March 4, 2008

Warcraft – The Main Assist

Posted in Role Playing Games, World of Warcrack at 10:42 am by loolar

I’ve been doing a lot of World of Warcraft reading lately, and I’ve decided that I should pass along things that might be helpful. I know this may not be of interest to many of you, so I will tag these posts Warcraft, and if you’re not a player, feel free to skip them.

This post comes from The Egotistical Priest, a blog concerned with the priest role – however, this post is about the concept of a Main Assist – basically, a dps role who picks which target to melt down while the tank is controlling general aggro. By definition, the tank should never be the MA, since they will be rotating targets to keep aggro. Even better in this post, however, is clarifying how to pick your MA, a very simple macro (two words) to help you help the MA, and why using raid markers isn’t enough.

Last night, it took us forever to down Hydromancer Thespia in Heroic Steamvaults – a good ten wipes – before we finally started dispelling her blasted lung debuff and cyclone (and came up with this without checking Thottbot – we were proud). Anyway, we were having problems before that, and largely because we were not focusing our dps the way that Ego describes. Give this post a read – if you’re raiding or doing heroics, you really need a new level of coordination.

Advertisements

Online Piracy – or smart promotion?

Posted in Character, Movies, Music at 9:59 am by loolar

http://www.baen.com/library/

Stumbled on this link awhile ago and forgot to share it.  Great post about the new “digital” model being basically an extension of the library and free promotion model.  In my experience, people who really like things will ultimately want to own them; and giving your product away to build word of mouth can be much more successful than spending tons on advertising.  But this guy says it better…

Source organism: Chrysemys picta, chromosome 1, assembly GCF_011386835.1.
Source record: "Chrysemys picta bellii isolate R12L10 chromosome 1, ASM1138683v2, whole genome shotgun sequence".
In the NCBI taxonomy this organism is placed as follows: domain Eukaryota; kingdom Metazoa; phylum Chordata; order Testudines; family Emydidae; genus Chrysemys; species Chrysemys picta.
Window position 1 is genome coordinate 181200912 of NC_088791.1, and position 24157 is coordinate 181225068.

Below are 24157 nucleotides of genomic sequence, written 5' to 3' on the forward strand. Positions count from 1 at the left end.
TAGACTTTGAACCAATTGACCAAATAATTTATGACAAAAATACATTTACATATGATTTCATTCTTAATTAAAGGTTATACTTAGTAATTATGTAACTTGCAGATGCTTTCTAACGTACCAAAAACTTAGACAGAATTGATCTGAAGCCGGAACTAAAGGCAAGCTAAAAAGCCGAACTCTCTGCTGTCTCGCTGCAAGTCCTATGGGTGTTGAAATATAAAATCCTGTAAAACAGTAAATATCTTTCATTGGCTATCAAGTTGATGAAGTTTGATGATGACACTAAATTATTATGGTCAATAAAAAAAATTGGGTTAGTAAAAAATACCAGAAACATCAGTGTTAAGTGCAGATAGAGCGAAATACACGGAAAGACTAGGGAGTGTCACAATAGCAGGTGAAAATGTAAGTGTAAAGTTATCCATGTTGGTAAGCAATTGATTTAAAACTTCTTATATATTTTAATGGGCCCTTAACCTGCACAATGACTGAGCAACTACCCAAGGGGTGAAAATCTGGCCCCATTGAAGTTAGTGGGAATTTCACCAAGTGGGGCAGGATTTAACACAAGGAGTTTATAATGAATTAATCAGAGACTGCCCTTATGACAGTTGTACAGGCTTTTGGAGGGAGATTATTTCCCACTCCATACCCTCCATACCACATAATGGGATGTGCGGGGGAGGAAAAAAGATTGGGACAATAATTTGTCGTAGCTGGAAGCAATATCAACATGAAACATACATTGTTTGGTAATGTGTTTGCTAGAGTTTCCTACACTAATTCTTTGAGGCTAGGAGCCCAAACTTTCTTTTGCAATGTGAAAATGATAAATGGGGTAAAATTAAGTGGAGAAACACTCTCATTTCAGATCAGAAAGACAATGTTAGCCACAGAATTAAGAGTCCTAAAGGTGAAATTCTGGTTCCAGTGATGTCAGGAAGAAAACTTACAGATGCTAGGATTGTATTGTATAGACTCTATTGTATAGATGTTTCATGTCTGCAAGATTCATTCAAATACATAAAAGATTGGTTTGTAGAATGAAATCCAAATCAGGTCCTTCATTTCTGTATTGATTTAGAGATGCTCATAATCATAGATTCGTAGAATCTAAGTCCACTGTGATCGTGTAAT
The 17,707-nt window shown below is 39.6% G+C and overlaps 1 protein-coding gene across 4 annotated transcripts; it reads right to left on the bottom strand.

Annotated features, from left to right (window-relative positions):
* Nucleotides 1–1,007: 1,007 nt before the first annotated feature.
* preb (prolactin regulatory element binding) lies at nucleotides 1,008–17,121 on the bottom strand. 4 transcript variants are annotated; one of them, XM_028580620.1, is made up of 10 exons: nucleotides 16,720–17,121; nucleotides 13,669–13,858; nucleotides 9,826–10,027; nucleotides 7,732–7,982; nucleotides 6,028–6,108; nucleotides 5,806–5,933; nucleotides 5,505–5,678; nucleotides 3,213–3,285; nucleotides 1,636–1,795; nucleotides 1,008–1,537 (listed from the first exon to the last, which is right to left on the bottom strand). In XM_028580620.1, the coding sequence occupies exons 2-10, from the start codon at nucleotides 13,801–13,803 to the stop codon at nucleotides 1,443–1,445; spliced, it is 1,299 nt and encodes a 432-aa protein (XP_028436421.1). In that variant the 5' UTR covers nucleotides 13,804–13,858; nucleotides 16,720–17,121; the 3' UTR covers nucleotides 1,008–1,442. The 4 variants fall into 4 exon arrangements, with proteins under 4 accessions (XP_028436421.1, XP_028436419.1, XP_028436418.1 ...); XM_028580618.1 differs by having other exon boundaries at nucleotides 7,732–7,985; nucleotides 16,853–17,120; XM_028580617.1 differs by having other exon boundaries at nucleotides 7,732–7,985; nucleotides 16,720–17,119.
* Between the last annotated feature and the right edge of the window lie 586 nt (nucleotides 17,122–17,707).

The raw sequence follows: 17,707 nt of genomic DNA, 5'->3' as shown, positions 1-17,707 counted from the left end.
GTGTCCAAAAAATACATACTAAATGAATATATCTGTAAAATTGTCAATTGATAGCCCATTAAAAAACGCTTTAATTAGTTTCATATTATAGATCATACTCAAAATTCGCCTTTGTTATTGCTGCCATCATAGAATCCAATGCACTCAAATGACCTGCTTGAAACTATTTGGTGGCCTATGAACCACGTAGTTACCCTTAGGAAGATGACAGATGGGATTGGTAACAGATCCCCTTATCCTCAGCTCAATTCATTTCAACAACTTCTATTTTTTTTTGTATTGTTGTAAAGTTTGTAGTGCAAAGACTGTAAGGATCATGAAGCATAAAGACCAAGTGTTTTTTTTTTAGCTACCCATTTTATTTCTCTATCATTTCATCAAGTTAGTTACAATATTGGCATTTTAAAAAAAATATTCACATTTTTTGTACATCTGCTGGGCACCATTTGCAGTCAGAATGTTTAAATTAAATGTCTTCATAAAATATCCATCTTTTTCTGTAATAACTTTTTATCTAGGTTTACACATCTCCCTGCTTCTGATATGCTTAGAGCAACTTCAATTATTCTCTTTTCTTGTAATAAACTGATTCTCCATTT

February 2, 2008

World of Warcraft = D&D?

Posted in Role Playing Games, World of Warcrack at 5:55 pm by loolar

Near as I can tell, the online roleplaying magazine Places to Go, People to Be hasn’t published an issue since the one featuring this article – perhaps Blizzard took offense, and then took them out

Either way, it’s an hilarious read for all us old “paper and pencil” folks. Thanks to Tony for the link.

January 19, 2008

What gives with the stink at John Harvard’s brew pub?

Posted in Fatherhood, Other Stuff at 10:08 pm by loolar

It just goes to show they’re right – you should always ask Dad first.

One Sunday last November, I was in Boston with some friends for a wedding. We were enjoying the football games at John Harvard’s brewery in Harvard Square, for a nostalgic trip to one of our former favorite haunts (all but one of us has since moved away; the remaining holdout now lives far out in the burbs).

Our experience was marred, however, by the apparent stink of manure that periodically wafted through the bar. After repeatedly checking our shoes, we dismissed it as a possible by-product of the local mounted police, brought in whenever the door opened.

I asked my dad (former brewmaster at a brew pub in Ohio), and he immediately recognized the issue. It seems that, after brewing a batch, if you leave the spent grain (the barley) around for a few days (after essentially accelerating the decomposition of the grain by using it to create the wort), it starts the stink up the place – really badly.

And the stink may be pretty close to what we mistook for manure, since you’ve essentially done the same thing to the grain that a horse/cow digestive tract would – brew it in a moisture bath, leaching out the sugars that can be metabolized, leaving behind bacterial waste and spent, indigestible fiber (a few days exposed to air takes care of the bacterial part of the equation).

He says they never brewed on Friday or Saturday if they couldn’t be sure they could get the grain hauled away (usually by a pig farmer), because the smell only took a day or two to develop. So he surmised that they did a brew on Friday, and we got the benefits of it on Sunday.